Ghiberti’s north doors on the move
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Ghiberti’s north doors on the move

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Fri 11 Sep 2015 7:00 AM

ph. Claudio Giovannini / Grande Museo del Duomo

Lorenzo Ghiberti’s North Doors for Florence’s Baptistery have been under restoration at the Opificio delle Pietre Dure on via degli Alfani for two and half years. Finally complete, the restored doors are being transported to the new museum of the Opera del Duomo in two night-time voyages. The doors will be visible in the new museum as from November 29, 2015 (although the museum’s doors will open to the public exactly one month earlier on October 29).

The transportation of the North Doors began Thursday, September 10 at 9pm and continues Friday, September 11 for their final journey. Two trips were needed, one for each set of the doors—the weight of which is four tonnes, in addition to the weight of the metal cage designed to support and protect them, for a total of approximately seven tonnes per trip.

For conservation reasons, a replica of the doors—which has been skilfully created by Florence’s Galleria Frilli—will replace the original by November, as was done with Ghiberti’s Gates of Paradise in 1990.

Restored for the first time 600 years after its construction, the beautiful original gilding of the sculpted reliefs in 28 panels, the portraits of prophets and sibyls, and friezes of plant motifs teeming with small animals has finally re-emerged.

The restoration and replica were directed and carried out by Florence’s Opificio delle Pietre Dure commissioned by the Opera di Santa Maria del Fiore. Both works were financed entirely through private funds made available from the same Opera di Santa Maria del Fiore, along with the Guild of the Dome Association, which includes entrepreneurs from around the world.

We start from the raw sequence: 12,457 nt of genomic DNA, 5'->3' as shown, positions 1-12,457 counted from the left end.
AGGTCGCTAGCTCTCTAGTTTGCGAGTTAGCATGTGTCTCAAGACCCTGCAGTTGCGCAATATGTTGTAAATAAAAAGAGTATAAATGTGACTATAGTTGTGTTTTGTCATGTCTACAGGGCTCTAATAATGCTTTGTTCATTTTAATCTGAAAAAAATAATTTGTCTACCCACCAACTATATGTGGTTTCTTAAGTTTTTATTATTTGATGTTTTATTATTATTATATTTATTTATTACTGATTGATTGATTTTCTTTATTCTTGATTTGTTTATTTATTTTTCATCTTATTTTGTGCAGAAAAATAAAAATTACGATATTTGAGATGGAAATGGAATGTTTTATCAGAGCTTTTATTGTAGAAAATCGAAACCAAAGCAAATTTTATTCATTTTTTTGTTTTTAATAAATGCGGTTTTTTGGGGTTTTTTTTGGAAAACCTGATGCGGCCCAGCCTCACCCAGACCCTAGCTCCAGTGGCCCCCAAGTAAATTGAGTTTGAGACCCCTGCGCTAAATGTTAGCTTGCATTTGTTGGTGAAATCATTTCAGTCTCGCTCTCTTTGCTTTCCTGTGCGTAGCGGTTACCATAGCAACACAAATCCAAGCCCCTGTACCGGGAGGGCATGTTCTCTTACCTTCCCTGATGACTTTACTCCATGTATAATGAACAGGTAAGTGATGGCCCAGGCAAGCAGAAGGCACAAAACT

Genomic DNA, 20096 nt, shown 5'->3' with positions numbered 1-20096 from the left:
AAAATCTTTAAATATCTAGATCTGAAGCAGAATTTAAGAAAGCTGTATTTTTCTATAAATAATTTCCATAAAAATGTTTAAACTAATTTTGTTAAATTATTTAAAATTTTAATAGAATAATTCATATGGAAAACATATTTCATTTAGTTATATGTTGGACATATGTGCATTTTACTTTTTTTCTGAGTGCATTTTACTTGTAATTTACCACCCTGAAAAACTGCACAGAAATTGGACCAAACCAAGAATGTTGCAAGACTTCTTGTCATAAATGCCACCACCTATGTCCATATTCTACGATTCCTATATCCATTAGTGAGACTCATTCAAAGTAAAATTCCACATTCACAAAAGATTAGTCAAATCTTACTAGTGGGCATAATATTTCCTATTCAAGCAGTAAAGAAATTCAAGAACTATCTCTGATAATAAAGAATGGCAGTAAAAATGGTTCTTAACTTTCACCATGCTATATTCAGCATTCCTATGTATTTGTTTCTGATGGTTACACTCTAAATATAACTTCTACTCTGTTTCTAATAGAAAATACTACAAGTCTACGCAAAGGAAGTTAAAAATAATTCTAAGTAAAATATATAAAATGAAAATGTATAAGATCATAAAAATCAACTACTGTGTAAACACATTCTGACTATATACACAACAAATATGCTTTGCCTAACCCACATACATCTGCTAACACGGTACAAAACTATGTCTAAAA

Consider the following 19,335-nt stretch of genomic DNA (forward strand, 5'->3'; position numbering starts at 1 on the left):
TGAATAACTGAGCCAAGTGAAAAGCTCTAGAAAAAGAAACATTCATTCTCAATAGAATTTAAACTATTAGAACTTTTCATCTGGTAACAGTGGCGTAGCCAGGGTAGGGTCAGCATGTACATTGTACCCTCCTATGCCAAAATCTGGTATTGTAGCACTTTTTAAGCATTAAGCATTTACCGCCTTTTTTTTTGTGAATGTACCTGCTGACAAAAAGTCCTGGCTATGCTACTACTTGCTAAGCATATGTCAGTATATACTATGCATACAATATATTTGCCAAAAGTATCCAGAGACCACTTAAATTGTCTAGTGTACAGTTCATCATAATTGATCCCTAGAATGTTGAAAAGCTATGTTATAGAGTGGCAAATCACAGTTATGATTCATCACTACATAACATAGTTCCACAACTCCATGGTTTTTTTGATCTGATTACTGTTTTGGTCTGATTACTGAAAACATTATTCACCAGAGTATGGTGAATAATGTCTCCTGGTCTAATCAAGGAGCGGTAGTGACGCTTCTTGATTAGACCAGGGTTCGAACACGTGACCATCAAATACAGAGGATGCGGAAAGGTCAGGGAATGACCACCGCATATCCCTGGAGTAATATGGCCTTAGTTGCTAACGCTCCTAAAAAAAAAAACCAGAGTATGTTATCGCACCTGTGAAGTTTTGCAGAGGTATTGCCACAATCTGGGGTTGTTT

The North Doors are a symbol of the early Florentine Renaissance, portraying New Testament scenes and portraits of the fathers of the church in 28 quatrefoil bronze panels. They are the product of one of the most important contests ever held in Italy, a face-off between greats that determined much of the subsequent progress of the Renaissance. The contest to create the doors, held in 1401, required the creation of one quatrefoil-shaped panel representing the Sacrifice of Isaac. Anyone who has visited the Bargello will have seen the winner and the runner-up, by Ghiberti and Brunelleschi. It is said that Brunelleschi’s loss prompted him to focus on architecture rather than sculpture. Ghiberti’s triumph was based in part on his technical skill (which required less bronze, hence cost less than his rival’s model) and in part on his technical resolution of the topic, with smooth integration of ancient influences.

From 1403 to 1424, Ghiberti worked on the North Doors, and then was directly awarded the contract to do the east-facing doors (1425-52), later dubbed the Gates of Paradise by Michelangelo. The third set of doors on the Baptistery was the first to be sculpted, by Andrea Pisano (1330).

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